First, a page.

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Various Artists, Aware Greatest Hits (Aware/Columbia)
Believe it or not, the likes of Matchbox Twenty, Train, Shawn Mullins, and John Mayer were not always the multi-platinum artists we all know and (some of us) love. Once upon a time they were all given a helping hand by indie label Aware and Aware Greatest Hits tells the story of how a bored accountant turned his daydream -- and the dreams of countless unsigned bands -- into reality. But despite the quality of artists on the album, the story doesn't necessarily have a happy ending, even for fans like me of Aware's brand of melodic US college rock. For the uninitiated, Aware Records was founded in 1993 by Gregg Latterman, then working as a CPA with Coopers and Lybrand, who found solace from the tedious world of number crunching by establishing an independent record label in his apartment that attempted to give a leg-up to the types of bands he liked and believed in. Latterman gathered together various unsigned bands and released his first compilation album -- which sold a healthy 20,000 copies -- before featuring artists such as Hootie and the Blowfish, Vertical Horizon, and Edwin McCain on his second record. The success of this record and its follow-up led Latterman to abandon both accountancy and a talent for ski instructing to pursue a music industry career full-time. Despite featuring a number of average and fairly forgettable bands during its history, Aware has, to say the least, had a pretty good hit rate. Five of the 14 artists on this greatest hits package were featured on the second Aware compilation while Aware's third release featured Tabitha's Secret's "3am", a song that eventually made Matchbox Twenty's career and is duly included here. Splendid acoustic versions of "Meet Virginia" and "My Stupid Mouth" by the Grammy-winning duo of Train and John Mayer are also featured as well as early tunes by more moderately successful bands Vertical Horizon and the Verve Pipe. Lesser-known acts such as Shannon Worrell, the Gufs, Cary Pierce, and Guster are also represented. All in all, it's a pretty good exercise in self-congratulation that becomes even more pronounced once the tracklisting reveals the massive radio hits "Lullaby" by Shawn Mullins, "Old Man and Me" by Hootie and the Blowfish and "Easy Tonight" by Five For Fighting.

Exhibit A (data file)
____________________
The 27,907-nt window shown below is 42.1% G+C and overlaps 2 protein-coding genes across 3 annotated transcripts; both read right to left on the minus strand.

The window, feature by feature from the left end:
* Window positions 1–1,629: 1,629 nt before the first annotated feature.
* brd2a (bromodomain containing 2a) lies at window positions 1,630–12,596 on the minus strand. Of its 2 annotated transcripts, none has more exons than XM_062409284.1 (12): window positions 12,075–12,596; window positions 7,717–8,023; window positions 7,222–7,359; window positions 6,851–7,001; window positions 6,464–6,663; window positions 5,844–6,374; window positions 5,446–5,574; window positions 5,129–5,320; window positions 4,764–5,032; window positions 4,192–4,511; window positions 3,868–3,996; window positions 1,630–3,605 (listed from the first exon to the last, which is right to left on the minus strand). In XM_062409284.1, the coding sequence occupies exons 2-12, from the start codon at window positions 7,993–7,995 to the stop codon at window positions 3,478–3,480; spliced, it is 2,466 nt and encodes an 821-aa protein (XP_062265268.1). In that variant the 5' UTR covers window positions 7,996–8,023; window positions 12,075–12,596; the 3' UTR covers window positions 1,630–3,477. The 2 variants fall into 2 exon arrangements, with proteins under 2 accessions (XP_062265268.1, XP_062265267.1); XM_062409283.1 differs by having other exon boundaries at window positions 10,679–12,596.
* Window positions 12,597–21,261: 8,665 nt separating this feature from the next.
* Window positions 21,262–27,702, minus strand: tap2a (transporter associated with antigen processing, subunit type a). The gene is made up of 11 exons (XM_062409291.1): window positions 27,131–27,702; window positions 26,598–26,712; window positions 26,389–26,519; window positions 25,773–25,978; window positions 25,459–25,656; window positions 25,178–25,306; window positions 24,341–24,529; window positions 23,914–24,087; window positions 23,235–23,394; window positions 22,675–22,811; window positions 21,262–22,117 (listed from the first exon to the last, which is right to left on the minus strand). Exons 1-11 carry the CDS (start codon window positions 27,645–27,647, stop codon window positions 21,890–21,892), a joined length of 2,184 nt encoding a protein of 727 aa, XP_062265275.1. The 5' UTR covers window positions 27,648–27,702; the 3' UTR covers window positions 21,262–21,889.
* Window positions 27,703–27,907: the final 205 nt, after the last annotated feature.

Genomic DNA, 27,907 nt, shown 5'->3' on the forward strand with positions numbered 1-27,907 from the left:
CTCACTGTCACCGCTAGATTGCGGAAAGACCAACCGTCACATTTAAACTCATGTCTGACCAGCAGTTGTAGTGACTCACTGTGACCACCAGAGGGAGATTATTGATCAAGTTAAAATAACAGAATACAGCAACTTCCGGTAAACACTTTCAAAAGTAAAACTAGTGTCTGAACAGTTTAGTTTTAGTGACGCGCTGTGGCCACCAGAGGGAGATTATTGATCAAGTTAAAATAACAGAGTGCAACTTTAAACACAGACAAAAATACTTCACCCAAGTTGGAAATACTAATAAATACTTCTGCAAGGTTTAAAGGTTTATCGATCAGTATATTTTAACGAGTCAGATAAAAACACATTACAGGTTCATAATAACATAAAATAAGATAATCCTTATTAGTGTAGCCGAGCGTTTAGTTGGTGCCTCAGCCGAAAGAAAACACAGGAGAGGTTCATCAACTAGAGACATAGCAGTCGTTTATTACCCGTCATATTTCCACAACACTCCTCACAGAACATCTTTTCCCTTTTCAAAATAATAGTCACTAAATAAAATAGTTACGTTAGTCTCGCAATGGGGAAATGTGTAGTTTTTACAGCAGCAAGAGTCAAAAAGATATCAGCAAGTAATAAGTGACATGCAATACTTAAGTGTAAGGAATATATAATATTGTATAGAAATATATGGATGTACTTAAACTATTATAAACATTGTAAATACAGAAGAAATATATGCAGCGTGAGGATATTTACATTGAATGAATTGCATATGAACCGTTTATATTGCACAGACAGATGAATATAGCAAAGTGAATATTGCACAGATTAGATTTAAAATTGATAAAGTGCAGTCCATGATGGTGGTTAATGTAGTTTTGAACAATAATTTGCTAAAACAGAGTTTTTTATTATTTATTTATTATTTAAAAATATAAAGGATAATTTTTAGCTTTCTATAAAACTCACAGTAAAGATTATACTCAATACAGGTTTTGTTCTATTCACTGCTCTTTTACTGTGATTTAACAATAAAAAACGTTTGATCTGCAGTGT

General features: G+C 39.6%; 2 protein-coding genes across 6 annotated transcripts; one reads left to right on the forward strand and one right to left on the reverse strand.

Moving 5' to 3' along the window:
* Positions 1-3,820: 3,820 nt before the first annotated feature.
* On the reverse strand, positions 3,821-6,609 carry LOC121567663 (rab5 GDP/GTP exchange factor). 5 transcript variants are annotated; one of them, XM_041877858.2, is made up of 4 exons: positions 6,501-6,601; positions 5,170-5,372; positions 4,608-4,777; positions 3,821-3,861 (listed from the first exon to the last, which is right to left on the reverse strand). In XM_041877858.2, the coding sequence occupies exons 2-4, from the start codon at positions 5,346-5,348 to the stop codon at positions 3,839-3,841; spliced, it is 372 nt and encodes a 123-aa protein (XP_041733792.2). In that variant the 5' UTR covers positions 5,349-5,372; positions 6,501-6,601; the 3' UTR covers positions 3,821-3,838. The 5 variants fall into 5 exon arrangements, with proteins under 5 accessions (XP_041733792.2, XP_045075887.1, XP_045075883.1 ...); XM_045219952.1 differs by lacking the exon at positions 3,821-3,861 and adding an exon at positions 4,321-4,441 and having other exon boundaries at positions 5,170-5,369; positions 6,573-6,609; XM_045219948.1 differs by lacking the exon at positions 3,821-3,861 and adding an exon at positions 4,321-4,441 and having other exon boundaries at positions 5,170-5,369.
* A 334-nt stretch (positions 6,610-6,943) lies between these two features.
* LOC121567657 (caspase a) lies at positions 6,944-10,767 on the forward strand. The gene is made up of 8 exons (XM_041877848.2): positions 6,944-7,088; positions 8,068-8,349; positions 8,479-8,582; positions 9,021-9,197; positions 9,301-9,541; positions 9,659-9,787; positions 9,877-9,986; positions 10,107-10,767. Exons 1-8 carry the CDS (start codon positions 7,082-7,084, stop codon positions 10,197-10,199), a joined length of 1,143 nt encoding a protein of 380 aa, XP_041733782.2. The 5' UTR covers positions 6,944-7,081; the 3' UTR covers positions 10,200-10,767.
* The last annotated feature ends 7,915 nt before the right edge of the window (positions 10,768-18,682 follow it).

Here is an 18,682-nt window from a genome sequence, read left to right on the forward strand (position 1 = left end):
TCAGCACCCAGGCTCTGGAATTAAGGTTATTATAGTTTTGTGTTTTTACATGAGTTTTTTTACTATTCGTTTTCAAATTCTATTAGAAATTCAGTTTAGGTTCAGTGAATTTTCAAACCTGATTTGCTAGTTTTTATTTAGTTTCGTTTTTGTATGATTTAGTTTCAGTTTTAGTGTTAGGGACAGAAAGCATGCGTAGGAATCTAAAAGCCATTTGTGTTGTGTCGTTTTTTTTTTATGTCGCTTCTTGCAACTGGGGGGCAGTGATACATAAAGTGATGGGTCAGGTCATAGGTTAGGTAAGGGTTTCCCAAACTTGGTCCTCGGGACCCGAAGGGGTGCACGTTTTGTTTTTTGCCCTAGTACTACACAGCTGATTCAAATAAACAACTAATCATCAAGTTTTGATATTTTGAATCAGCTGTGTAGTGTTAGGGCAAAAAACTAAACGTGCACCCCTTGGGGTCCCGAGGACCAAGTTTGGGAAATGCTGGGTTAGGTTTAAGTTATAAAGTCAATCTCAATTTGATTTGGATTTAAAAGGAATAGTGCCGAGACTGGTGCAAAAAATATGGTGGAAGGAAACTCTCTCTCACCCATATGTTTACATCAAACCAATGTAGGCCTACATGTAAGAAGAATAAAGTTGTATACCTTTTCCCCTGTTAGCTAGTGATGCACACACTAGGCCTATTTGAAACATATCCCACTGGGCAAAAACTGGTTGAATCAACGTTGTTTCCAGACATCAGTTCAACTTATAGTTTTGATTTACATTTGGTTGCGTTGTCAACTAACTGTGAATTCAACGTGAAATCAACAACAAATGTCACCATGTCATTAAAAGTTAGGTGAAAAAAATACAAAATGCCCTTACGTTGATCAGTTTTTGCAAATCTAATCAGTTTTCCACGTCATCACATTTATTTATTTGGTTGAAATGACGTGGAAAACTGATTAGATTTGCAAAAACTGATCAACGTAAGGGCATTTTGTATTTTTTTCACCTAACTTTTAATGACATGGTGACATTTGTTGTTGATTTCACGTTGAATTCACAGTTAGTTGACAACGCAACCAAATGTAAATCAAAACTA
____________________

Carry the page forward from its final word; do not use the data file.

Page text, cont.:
The irony is, that for a venture originally set up to feature unsigned bands from "outside the vacuum of major label marketing and commercial radio play", these songs became so commercially exposed that even deaf grandmothers had trouble avoiding hearing them. Aware's artist development deal with Columbia Records catapulted the aforementioned acts to stardom and became such a part of that commercial/major-label vacuum that Latterman no doubt had to brush up on his accountancy skills to count all the dough that was rolling in. Although some music fans might not see cause for celebration in putting artists like Mullins, Mayer, and Train on the map, Latterman undoubtedly deserves credit for his efforts. For fans of the genre, there's no arguing with the quality of the bands he has gathered together and Aware Greatest Hits makes for an excellent listen. But part of me is disappointed that a record label set up as an antidote to the corporate machine of the music industry eventually became part of it. Then again, in a fiercely competitive business where the dollar is the bottom line, there are very few fairytale endings where everyone lives happily ever after.